There’s nothing new about state-sponsored murder in Russia. The most famous case in the old Soviet Union was Leon Trotsky. The former head of the Red Army and prominent name in the Russian Revolution was assassinated in Mexico City in 1940.
The “retirement” of Politburo members known to oppose government policies was fairly common during the 1950s-80s. Car accidents, unexplained heart attacks, suicides — the KGB became experts at making the deaths of opponents of the regime look natural.
But Russian President Vladimir Putin has taken the art of assassinating political opponents to a new level. Journalists, businessmen, activists, and politicians have all been targeted, with more deaths occurring all the time. Just last year, opposition politician Boris Nemtsov was murdered within spitting distance of the Kremlin.
There was actually a law passed in 2006 that gives the Russian government the authority to carry out assassinations on foreign soil. Mr. Putin has made full use of the legislation as his opponents drop dead in cities around the world.
Among those fleeing Russia recently is Grigory Rodchenkov, a whistle-blower in Russia’s sports doping scandal.
This is not without reason. In the case over state-sponsored doping, two other officials with knowledge of the scheme died unexpectedly as the outlines of the scandal began to emerge. Just this month, another whistle-blower, Yulia Stepanova, a runner in hiding with her husband in the United States, was forced to move amid fears that hackers had found her location. “If something happens to us,” she said, “then you should know that it is not an accident.”
“The government is using the special services to liquidate its enemies,” Gennadi V. Gudkov, a former member of Parliament and onetime lieutenant colonel in the K.G.B., said in an interview. “It was not just Litvinenko, but many others we don’t know about, classified as accidents or maybe semi-accidents.”
Most recently, a coroner ruled that blunt-force trauma caused the death of a Kremlin insider, Mikhail Y. Lesin, 57, in a Washington hotel room last year, not the heart attack his colleagues first said. In July, the Russian Interfax news agency reported that Aleksandr Poteyev, 64, an intelligence officer accused of defecting and betraying a ring of Russian spies living undercover in American suburbs, had died in the United States.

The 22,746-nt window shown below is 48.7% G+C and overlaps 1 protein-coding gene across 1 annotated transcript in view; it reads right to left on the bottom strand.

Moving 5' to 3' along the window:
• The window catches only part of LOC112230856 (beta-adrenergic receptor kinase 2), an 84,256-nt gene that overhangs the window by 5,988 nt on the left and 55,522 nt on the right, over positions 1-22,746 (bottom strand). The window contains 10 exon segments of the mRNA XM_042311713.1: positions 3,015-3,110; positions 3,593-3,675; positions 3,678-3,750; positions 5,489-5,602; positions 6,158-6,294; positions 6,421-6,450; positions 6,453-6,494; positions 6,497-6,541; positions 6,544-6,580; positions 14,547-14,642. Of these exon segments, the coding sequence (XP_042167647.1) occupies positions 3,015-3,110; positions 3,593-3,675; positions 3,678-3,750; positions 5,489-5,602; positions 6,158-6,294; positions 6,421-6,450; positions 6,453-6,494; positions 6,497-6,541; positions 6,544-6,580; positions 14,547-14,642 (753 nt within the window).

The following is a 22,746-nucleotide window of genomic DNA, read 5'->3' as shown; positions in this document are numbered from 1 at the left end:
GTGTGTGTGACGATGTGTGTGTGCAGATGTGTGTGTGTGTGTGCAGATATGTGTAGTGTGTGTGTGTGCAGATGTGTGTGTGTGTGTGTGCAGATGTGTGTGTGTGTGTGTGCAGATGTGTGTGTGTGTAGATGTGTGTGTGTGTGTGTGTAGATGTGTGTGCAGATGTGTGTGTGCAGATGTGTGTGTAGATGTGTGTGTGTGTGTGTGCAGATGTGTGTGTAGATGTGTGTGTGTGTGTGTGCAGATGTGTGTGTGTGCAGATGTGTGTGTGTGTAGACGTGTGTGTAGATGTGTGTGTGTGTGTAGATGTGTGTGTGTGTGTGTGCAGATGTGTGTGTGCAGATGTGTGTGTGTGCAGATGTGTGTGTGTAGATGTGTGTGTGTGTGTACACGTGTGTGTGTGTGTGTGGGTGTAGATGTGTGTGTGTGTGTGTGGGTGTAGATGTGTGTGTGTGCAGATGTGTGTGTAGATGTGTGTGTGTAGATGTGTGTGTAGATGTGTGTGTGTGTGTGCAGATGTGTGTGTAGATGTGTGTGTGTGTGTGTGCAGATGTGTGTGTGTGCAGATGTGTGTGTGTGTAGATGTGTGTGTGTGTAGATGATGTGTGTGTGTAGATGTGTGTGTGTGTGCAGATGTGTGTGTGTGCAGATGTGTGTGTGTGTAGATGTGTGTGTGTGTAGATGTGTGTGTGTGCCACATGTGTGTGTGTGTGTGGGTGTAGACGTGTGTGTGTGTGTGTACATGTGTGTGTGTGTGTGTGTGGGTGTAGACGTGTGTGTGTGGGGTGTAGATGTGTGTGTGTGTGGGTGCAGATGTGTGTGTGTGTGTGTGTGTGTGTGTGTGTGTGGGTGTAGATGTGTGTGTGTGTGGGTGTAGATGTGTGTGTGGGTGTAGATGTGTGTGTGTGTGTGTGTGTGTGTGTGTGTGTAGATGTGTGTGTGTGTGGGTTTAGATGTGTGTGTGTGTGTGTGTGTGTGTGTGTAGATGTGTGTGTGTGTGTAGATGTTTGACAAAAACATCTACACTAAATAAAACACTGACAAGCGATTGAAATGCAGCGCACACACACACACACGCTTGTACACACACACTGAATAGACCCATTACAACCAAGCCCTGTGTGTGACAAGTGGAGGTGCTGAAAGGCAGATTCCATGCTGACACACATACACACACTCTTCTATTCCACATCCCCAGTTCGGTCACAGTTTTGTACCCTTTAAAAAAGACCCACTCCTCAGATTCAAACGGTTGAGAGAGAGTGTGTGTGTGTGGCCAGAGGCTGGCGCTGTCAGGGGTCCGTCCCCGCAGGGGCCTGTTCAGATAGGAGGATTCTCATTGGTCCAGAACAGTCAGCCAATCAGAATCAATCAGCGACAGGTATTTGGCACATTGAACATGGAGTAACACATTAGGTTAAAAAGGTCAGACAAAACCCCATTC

Still, the Magnitsky Act, the law that Mr. Kara-Murza was in Washington urging lawmakers to expand, has proved to be perhaps the most lethal topic of all over the years.
Sergei L. Magnitsky, a lawyer and auditor, was jailed on tax evasion charges while investigating a $230 million government tax “refund” that corrupt Russian officials had granted to themselves. He died in 2009 after having been denied essential medical care in prison, earning the Kremlin widespread condemnation.
In response, William F. Browder, an American financier who was the target of the tax fraud during time he spent working in Russia and had employed Mr. Magnitsky, campaigned in Congress for a law punishing the officials involved in the misdeeds and subsequent mistreatment of the auditor. The proposed measure, which eventually passed in 2012 as the Sergei Magnitsky Rule of Law and Accountability Act, denied visas and blocked access to the American financial system for Russians deemed to have committed rights abuses and avoided punishment at home — including those involved in the Magnitsky tax fraud case.
The mystery surrounding the murder of Mikhail Y. Lesin in a downtown D.C. hotel last year continues as both local and federal authorities are keeping quiet. It was thought that Lesin may have been in town to talk to the FBI about Russian corruption involving Americans. Whatever he had to say he took to the grave with him.
Putin’s brazenness in cooly eliminating anyone who opposes him only makes him more arrogant and self assured. The next president is going to have to find a way to stymie his huge ambitions or the world will become an even more dangerous place.